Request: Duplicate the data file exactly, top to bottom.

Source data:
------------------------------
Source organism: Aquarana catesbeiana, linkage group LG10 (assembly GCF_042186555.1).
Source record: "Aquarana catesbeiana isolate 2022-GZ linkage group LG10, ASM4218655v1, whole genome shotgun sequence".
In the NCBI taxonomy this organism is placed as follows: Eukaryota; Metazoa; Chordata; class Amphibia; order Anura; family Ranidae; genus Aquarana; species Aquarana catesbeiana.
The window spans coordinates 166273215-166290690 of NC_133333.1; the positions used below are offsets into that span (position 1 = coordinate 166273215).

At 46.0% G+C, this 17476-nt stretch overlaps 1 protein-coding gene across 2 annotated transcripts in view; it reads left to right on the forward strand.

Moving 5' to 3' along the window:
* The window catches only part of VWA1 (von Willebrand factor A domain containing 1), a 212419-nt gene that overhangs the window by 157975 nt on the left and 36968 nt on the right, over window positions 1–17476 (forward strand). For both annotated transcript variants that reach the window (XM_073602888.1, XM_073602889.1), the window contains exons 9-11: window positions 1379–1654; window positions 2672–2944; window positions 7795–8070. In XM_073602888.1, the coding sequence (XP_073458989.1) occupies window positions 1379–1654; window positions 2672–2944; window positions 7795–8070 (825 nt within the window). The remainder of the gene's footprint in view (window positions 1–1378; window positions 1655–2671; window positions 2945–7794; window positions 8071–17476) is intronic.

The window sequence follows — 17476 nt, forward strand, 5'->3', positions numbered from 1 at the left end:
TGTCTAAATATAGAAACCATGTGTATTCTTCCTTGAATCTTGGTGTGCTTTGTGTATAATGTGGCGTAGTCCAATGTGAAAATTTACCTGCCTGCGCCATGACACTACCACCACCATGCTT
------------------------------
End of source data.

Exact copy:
Source organism: Aquarana catesbeiana, linkage group LG10 (assembly GCF_042186555.1).
Source record: "Aquarana catesbeiana isolate 2022-GZ linkage group LG10, ASM4218655v1, whole genome shotgun sequence".
In the NCBI taxonomy this organism is placed as follows: Eukaryota; Metazoa; Chordata; class Amphibia; order Anura; family Ranidae; genus Aquarana; species Aquarana catesbeiana.
The window spans coordinates 166273215-166290690 of NC_133333.1; the positions used below are offsets into that span (position 1 = coordinate 166273215).

At 46.0% G+C, this 17476-nt stretch overlaps 1 protein-coding gene across 2 annotated transcripts in view; it reads left to right on the forward strand.

Moving 5' to 3' along the window:
* The window catches only part of VWA1 (von Willebrand factor A domain containing 1), a 212419-nt gene that overhangs the window by 157975 nt on the left and 36968 nt on the right, over window positions 1–17476 (forward strand). For both annotated transcript variants that reach the window (XM_073602888.1, XM_073602889.1), the window contains exons 9-11: window positions 1379–1654; window positions 2672–2944; window positions 7795–8070. In XM_073602888.1, the coding sequence (XP_073458989.1) occupies window positions 1379–1654; window positions 2672–2944; window positions 7795–8070 (825 nt within the window). The remainder of the gene's footprint in view (window positions 1–1378; window positions 1655–2671; window positions 2945–7794; window positions 8071–17476) is intronic.

The window sequence follows — 17476 nt, forward strand, 5'->3', positions numbered from 1 at the left end:
TGTCTAAATATAGAAACCATGTGTATTCTTCCTTGAATCTTGGTGTGCTTTGTGTATAATGTGGCGTAGTCCAATGTGAAAATTTACCTGCCTGCGCCATGACACTACCACCACCATGCTT